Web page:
Greeson History, Family Crest & Coats of Arms
In ancient Scotland, the first people to use the name Greeson were part of a tribe known as the Strathclyde Britons. The name is derived from Grier, a pet form of the given name Gregory, which means watchful.
Early Origins of the Greeson family
The surname Greeson was first found in Dumfriesshire (Gaelic: Siorrachd Dhùn Phris), a Southern area, bordering on England that today forms part of the Dumfries and Galloway Council Area, where they held a family seat from very ancient times.
"The Griersons of Lag, Dumfriesshire, claim descent from Gilbert, second son of Malcolm, dominus de MacGregor, who is said to have died in 1374, but, says Col. Fergusson, 'there is no evidence or foundation for the story commonly current that this family was an offshoot of the Highland family of MacGregor.' " 
Early History of the Greeson family
This web page shows only a small excerpt of our Greeson research. Another 321 words (23 lines of text) covering the years 1250, 1411, 1411, 1429, 1451, 1232, 1502, 1526, 1557, 1671, 1704, 1547, 1590, 1564, 1657, 1733, 1408, 1608, 1623, 1654, 1655, 1677, 1760, 1709 and 1711 are included under the topic Early Greeson History in all our PDF Extended History products and printed products wherever possible.
Greeson Spelling Variations
Prior to the first dictionaries, scribes spelled words according to sound. This, and the fact that Scottish names were repeatedly translated from Gaelic to English and back, contributed to the enormous number of spelling variations in Scottish names. Greeson has been spelled Grierson, Greson, Greyson, Grayson, Greirson and others.
Early Notables of the Greeson family (pre 1700)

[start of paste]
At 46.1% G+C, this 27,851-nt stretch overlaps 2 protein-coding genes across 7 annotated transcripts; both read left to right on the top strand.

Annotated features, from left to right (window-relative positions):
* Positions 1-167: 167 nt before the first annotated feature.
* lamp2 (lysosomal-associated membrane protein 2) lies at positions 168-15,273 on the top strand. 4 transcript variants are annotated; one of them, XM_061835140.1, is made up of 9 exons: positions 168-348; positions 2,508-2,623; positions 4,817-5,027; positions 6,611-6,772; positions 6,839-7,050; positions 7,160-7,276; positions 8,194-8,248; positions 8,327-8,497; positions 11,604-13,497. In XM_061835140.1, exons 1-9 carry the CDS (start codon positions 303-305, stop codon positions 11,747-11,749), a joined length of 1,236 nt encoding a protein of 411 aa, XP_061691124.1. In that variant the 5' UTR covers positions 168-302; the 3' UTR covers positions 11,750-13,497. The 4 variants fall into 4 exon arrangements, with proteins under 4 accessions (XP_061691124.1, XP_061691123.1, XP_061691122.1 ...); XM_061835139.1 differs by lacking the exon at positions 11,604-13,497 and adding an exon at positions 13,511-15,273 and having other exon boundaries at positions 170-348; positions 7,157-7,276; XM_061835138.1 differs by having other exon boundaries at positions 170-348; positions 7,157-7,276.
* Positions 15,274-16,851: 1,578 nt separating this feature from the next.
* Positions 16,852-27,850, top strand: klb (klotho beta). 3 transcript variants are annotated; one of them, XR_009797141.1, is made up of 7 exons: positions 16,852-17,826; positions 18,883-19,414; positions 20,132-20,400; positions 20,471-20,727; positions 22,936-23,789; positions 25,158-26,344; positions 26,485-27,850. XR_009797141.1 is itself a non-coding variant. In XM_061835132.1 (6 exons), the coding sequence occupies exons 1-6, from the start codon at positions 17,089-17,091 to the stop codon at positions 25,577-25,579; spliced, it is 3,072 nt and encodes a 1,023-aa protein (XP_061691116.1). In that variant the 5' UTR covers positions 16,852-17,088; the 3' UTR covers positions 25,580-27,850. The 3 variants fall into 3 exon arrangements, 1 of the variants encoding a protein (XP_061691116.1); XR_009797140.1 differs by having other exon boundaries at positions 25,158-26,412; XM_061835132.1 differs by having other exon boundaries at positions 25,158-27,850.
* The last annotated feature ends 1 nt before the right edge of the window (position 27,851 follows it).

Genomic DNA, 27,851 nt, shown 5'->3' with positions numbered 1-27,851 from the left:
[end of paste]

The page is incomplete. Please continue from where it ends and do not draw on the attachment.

Notable amongst the family at this time was John Grierson or Grisson (died 1564?), a Scottish Dominican who is believed to have been from the family of Grierson of Lag in Dumfriesshire. 
Sir Robert Grierson of Lag (1657-1733), was 1st Baronet of Baronets of Lag & Rockhall, Dumfriesshire. He was "persecutor of the covenanters, was descended from an old Dumfriesshire family which claimed as an ancestor the highland chief Malcolm, lord of Macgregor, the friend and ally of Robert Bruce. The lands of Lag are said to have been bestowed on Gilbert Grierson by Henry, earl of...
Another 96 words (7 lines of text) are included under the topic Early Greeson Notables in all our PDF Extended History products and printed products wherever possible.
In the United States, the name Greeson is the 9,024th most popular surname with an estimated 2,487 people with that name. 
Migration of the Greeson family to Ireland
Some of the Greeson family moved to Ireland, but this topic is not covered in this excerpt. More information about their life in Ireland is included in all our PDF Extended History products and printed products wherever possible.
Greeson migration to the United States +
In such difficult times, the difficulties of raising the money to cross the Atlantic to North America did not seem so large compared to the problems of keeping a family together in Scotland. It was a journey well worth the cost, since it was rewarded with land and freedom the Scots could not find at home. The American War of Independence solidified that freedom, and many of those settlers went on to play important parts in the forging of a great nation. Among them:
Greeson Settlers in United States in the 19th Century
- Mary A. Greeson, aged 25, who immigrated to the United States, in 1893